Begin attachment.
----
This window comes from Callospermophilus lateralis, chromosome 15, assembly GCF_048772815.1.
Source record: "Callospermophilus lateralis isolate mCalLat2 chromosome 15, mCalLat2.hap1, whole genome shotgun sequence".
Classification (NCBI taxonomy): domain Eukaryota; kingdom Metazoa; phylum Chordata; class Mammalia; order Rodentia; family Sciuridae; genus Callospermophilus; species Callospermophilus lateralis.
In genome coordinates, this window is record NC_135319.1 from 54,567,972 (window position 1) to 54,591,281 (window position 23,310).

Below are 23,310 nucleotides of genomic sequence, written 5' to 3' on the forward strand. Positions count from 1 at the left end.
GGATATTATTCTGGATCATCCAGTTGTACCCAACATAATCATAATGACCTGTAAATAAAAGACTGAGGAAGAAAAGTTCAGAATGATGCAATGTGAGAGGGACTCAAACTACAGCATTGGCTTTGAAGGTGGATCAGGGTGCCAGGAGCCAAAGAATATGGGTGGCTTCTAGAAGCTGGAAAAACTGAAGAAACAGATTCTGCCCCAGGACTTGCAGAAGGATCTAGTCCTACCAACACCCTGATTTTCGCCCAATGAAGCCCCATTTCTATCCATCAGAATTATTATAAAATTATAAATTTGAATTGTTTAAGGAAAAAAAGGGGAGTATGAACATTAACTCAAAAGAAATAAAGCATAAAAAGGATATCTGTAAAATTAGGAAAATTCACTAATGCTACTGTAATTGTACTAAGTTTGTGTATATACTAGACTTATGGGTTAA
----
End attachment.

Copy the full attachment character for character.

This window comes from Callospermophilus lateralis, chromosome 15, assembly GCF_048772815.1.
Source record: "Callospermophilus lateralis isolate mCalLat2 chromosome 15, mCalLat2.hap1, whole genome shotgun sequence".
Classification (NCBI taxonomy): domain Eukaryota; kingdom Metazoa; phylum Chordata; class Mammalia; order Rodentia; family Sciuridae; genus Callospermophilus; species Callospermophilus lateralis.
In genome coordinates, this window is record NC_135319.1 from 54,567,972 (window position 1) to 54,591,281 (window position 23,310).

Below are 23,310 nucleotides of genomic sequence, written 5' to 3' on the forward strand. Positions count from 1 at the left end.
GGATATTATTCTGGATCATCCAGTTGTACCCAACATAATCATAATGACCTGTAAATAAAAGACTGAGGAAGAAAAGTTCAGAATGATGCAATGTGAGAGGGACTCAAACTACAGCATTGGCTTTGAAGGTGGATCAGGGTGCCAGGAGCCAAAGAATATGGGTGGCTTCTAGAAGCTGGAAAAACTGAAGAAACAGATTCTGCCCCAGGACTTGCAGAAGGATCTAGTCCTACCAACACCCTGATTTTCGCCCAATGAAGCCCCATTTCTATCCATCAGAATTATTATAAAATTATAAATTTGAATTGTTTAAGGAAAAAAAGGGGAGTATGAACATTAACTCAAAAGAAATAAAGCATAAAAAGGATATCTGTAAAATTAGGAAAATTCACTAATGCTACTGTAATTGTACTAAGTTTGTGTATATACTAGACTTATGGGTTAA